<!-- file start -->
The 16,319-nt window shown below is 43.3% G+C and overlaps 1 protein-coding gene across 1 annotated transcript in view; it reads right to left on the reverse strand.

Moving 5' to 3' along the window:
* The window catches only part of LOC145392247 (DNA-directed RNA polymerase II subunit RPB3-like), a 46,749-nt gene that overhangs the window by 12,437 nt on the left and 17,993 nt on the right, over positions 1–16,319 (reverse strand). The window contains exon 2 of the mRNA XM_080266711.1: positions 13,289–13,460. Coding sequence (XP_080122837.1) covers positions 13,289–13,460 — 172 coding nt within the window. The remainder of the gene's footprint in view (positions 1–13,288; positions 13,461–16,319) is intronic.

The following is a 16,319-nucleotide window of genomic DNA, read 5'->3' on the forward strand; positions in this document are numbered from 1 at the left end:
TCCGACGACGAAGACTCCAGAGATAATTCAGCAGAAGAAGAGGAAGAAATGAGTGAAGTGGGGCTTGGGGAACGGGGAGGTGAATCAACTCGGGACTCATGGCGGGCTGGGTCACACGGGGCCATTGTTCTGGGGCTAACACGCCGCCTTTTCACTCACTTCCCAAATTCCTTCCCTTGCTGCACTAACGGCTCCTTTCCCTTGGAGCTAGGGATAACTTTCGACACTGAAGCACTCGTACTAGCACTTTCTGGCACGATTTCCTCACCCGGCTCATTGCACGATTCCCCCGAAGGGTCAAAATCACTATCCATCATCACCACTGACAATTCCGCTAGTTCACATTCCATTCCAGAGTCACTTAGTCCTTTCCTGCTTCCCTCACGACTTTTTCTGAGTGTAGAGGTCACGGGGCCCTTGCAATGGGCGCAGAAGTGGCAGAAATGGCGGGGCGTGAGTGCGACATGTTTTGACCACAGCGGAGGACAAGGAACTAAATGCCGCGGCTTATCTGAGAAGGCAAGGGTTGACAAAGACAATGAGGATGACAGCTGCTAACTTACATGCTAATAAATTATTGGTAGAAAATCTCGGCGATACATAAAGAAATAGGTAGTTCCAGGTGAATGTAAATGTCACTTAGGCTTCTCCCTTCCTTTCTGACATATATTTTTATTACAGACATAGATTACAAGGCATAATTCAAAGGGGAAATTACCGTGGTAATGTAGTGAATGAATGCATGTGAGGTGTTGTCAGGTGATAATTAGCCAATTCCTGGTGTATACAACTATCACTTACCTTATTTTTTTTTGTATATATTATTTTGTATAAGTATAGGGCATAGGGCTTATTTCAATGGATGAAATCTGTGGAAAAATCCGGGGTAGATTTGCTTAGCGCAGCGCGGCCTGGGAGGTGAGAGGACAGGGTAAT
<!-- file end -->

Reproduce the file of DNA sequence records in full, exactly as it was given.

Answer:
The 16,319-nt window shown below is 43.3% G+C and overlaps 1 protein-coding gene across 1 annotated transcript in view; it reads right to left on the reverse strand.

Moving 5' to 3' along the window:
* The window catches only part of LOC145392247 (DNA-directed RNA polymerase II subunit RPB3-like), a 46,749-nt gene that overhangs the window by 12,437 nt on the left and 17,993 nt on the right, over positions 1–16,319 (reverse strand). The window contains exon 2 of the mRNA XM_080266711.1: positions 13,289–13,460. Coding sequence (XP_080122837.1) covers positions 13,289–13,460 — 172 coding nt within the window. The remainder of the gene's footprint in view (positions 1–13,288; positions 13,461–16,319) is intronic.

The following is a 16,319-nucleotide window of genomic DNA, read 5'->3' on the forward strand; positions in this document are numbered from 1 at the left end:
TCCGACGACGAAGACTCCAGAGATAATTCAGCAGAAGAAGAGGAAGAAATGAGTGAAGTGGGGCTTGGGGAACGGGGAGGTGAATCAACTCGGGACTCATGGCGGGCTGGGTCACACGGGGCCATTGTTCTGGGGCTAACACGCCGCCTTTTCACTCACTTCCCAAATTCCTTCCCTTGCTGCACTAACGGCTCCTTTCCCTTGGAGCTAGGGATAACTTTCGACACTGAAGCACTCGTACTAGCACTTTCTGGCACGATTTCCTCACCCGGCTCATTGCACGATTCCCCCGAAGGGTCAAAATCACTATCCATCATCACCACTGACAATTCCGCTAGTTCACATTCCATTCCAGAGTCACTTAGTCCTTTCCTGCTTCCCTCACGACTTTTTCTGAGTGTAGAGGTCACGGGGCCCTTGCAATGGGCGCAGAAGTGGCAGAAATGGCGGGGCGTGAGTGCGACATGTTTTGACCACAGCGGAGGACAAGGAACTAAATGCCGCGGCTTATCTGAGAAGGCAAGGGTTGACAAAGACAATGAGGATGACAGCTGCTAACTTACATGCTAATAAATTATTGGTAGAAAATCTCGGCGATACATAAAGAAATAGGTAGTTCCAGGTGAATGTAAATGTCACTTAGGCTTCTCCCTTCCTTTCTGACATATATTTTTATTACAGACATAGATTACAAGGCATAATTCAAAGGGGAAATTACCGTGGTAATGTAGTGAATGAATGCATGTGAGGTGTTGTCAGGTGATAATTAGCCAATTCCTGGTGTATACAACTATCACTTACCTTATTTTTTTTTGTATATATTATTTTGTATAAGTATAGGGCATAGGGCTTATTTCAATGGATGAAATCTGTGGAAAAATCCGGGGTAGATTTGCTTAGCGCAGCGCGGCCTGGGAGGTGAGAGGACAGGGTAAT